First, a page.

This month’s newsletter features all the updates you need on the 2020 Festival – Year of Ireland and Isle of Man, along with some interesting articles from our guest writer from the Australian Standing Stones Management Board and the Caledonian Society based here in Glen Innes Highlands. And don’t forget to read this month’s Celtic News with a whole lot more.
We’re excited to announce the following acts have been confirmed for the 2020 Festival, some of our favourites are returning as well as some exciting new performers.
Sydney Irish Ceili Dancers
Northern Celts (Lismore School of Irish Dance)
Moree Caledonian Society Pipes & Drums
Murrumba Pipes & Drums Society, Inc.
Check out our performers profiles here
Applications & Bookings
We are still taking applications and bookings for those interested in participating in the 2020 Festival.
Be part of something great, be part of our Celtic celebrations. Apply now to make sure you don’t miss out!
Clan and Celtic Society Booking Information
Australian Celtic Dance Championships Entry Form
Australian Celtic Fashion Awards Entry Form
Triquetra Awards Nomination Form
Feature Article: Australian Standing Stones Management Board
The Raising of the First Stone
The site of the Australian Standing Stones at the Centennial Parklands was surveyed by local surveyor Ian MacDonald. The alignment of the Stones was designed in such a way that the rising and setting sun in midwinter and midsummer pointed to the three central guide stones.
Melbourne architect and designer of the Australian tartan, John Reid, compiled ideas from the Standing Stones Steering Committee. The array was to consist of thirty-eight stones, all over five metres in length and each would stand at a height of over three metres above the ground.
The first stone transported proved problematic at many stages. Transportation of the stone from where it was found to the Centennial Parklands posed the first problem. Machinery was skilfully placed. As it proceeded to lift the large stone however, the wheels of the loader became airborne and not the load! Patience, determination and a true team effort proved triumphant in getting the first stone off the ground to then be coaxed on to the transport vehicle.
The excavation on site for the first stone was ready and a small but very important ceremony took place on 7 September 1991. Emblems of the Celtic nations were placed into the excavation. These were: Scotland – a thistle, Ireland – a shamrock, Wales – leek and daffodil, Cornwall – primrose, Brittany – a piece of broom, Isle of Man – ragwort, Australia – wattle and a sprig of rowan – an emblem for all Celts.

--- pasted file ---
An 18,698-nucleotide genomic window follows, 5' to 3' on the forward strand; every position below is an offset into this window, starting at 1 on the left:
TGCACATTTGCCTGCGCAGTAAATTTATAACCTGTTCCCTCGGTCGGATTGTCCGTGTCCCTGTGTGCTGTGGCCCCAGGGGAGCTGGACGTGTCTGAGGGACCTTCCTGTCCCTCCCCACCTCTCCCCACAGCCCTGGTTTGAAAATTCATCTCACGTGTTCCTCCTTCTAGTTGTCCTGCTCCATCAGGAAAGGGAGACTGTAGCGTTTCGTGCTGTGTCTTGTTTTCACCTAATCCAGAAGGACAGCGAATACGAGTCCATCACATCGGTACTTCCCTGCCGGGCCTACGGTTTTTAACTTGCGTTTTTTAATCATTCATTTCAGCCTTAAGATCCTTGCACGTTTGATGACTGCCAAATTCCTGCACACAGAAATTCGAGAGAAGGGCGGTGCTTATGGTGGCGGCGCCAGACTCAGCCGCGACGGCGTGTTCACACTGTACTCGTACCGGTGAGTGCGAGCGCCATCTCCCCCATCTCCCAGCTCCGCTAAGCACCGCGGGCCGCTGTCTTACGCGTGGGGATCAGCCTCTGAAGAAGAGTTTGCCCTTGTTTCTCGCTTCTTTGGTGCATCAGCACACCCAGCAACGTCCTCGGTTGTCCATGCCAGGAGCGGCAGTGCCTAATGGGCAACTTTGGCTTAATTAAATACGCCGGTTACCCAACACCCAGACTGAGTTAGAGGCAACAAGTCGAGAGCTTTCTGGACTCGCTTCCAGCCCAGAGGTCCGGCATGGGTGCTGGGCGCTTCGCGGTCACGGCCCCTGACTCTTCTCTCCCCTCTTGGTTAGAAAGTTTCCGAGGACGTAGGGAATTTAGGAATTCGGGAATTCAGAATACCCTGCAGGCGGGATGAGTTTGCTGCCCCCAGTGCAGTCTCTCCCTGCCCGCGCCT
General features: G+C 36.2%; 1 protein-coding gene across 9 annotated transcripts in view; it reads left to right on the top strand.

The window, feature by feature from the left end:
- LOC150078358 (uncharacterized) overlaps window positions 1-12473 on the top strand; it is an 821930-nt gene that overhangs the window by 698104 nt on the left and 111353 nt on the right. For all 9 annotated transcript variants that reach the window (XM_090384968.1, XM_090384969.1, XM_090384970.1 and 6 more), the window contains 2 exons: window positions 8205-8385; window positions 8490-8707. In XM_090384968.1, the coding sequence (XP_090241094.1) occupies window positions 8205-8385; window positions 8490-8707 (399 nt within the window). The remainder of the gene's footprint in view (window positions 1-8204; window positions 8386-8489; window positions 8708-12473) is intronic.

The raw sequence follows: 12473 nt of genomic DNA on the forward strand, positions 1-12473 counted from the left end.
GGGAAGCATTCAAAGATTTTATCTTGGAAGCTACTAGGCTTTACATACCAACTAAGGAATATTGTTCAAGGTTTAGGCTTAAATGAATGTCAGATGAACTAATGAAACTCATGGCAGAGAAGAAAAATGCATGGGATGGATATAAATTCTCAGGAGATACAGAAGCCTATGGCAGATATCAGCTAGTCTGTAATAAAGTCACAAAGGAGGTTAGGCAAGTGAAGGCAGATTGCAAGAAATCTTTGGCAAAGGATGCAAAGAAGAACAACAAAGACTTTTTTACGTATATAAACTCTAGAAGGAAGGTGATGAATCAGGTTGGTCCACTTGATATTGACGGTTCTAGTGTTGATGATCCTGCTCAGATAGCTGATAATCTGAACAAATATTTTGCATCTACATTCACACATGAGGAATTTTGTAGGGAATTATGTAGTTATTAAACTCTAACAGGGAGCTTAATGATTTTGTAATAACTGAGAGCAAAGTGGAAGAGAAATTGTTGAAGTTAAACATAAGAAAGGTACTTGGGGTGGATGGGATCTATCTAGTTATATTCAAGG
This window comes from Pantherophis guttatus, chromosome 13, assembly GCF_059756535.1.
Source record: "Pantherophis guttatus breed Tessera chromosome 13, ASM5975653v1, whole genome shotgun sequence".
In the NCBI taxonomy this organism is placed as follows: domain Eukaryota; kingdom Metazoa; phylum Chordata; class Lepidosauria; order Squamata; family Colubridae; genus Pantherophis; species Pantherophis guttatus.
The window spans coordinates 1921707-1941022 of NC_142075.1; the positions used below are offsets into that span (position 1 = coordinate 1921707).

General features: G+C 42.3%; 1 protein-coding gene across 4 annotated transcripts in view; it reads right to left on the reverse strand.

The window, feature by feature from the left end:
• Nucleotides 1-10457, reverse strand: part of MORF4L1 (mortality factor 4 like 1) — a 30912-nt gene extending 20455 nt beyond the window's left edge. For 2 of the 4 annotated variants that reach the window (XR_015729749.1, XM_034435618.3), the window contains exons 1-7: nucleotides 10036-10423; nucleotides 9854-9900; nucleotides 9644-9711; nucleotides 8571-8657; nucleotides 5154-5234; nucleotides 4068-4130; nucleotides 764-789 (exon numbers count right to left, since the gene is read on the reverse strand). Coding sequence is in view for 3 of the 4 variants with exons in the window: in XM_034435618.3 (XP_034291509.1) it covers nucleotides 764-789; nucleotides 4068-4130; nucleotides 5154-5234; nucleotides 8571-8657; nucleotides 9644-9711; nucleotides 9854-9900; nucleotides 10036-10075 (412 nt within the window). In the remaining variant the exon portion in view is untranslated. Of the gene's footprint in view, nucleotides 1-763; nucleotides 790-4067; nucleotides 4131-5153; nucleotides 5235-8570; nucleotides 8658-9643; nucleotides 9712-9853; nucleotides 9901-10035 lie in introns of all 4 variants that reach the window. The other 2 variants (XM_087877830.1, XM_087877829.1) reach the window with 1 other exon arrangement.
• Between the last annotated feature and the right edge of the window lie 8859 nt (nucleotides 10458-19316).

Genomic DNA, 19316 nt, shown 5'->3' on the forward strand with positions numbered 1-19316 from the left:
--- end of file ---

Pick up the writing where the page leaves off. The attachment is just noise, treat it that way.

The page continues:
To complete the dedications, a bottle of the finest Scotch whisky was poured into the hole by ‘the local Catholic priest, who remarked in his fine Irish brogue, “For shame, for shame to be so wasteful. It should have been filtered through the kidneys first!” (‘The History of the Australian Standing Stones’, John Mathew D Urr, page 26)
The Lone Piper played as the local tug of war team grasped the mile of rope attached to the block and tackle system which was to result in the first stone going into the excavation. The stone once again proved problematic and no amount of ‘pull’, ‘heave’, ‘strain’ and cheering from the crowd was going to get the rock to submit to the ground again Modern machinery arrived later in the day to place the Alexander Stone safely in its new home.
As part of the celebrations that day, the sounds of the didgeridoo were played to ensure peace, goodwill and good spirits for the future.
And so began the creation of Australia’s National Monument to the contribution of the Celtic peoples to Australia.
Next month …. The formation of the Array
Judi Toms D Urr
Chair, Australian Standing Stones Management Board
Australian Celtic Dance Championship
Meet our 2020 Judges!
Australian Celtic Dance Championship Judges are announced!
The Australian Celtic Festival Office is pleased to announce that Petar and Jessica Grulovic will be the Judges for the 2020 Australian Celtic Dance Championships. Both Petar and Jessica have extensive experience in music, dance, and performance disciplines.
Petar has a strong background in Irish Dance and has completed nationally and internationally since the age of seven. He has been awarded nine QLD State Championships, one Australian Championship, and placed 13th in the World in 2002. Petar is currently working towards his official Teacher’s qualification in Irish Dancing. Petar has also learnt non-competitive Highland (and Scottish Country) dancing in the past, having performed at numerous Burns Nights’ dinners and attended numerous regional Highland Dance competitions. Petar’s family has had a long association with Highland Dancing and his grandfather’s sister was a former All-Scotland champion.
Petar’s background also includes many years of learning (and teaching) Tap, Jazz, Contemporary, Speech & Drama & Voice; and he is the Co-Principal of Triple Threat Theatre Academy, a performing arts academy founded by Petar and his wife, Jessica, in 2012 (based in Mackay). Petar has been a dance choreographer for over a decade, and has performed/competed in various international dance styles, including Serbian, Hungarian, Estonian, Spanish and various forms of Celtic Dance.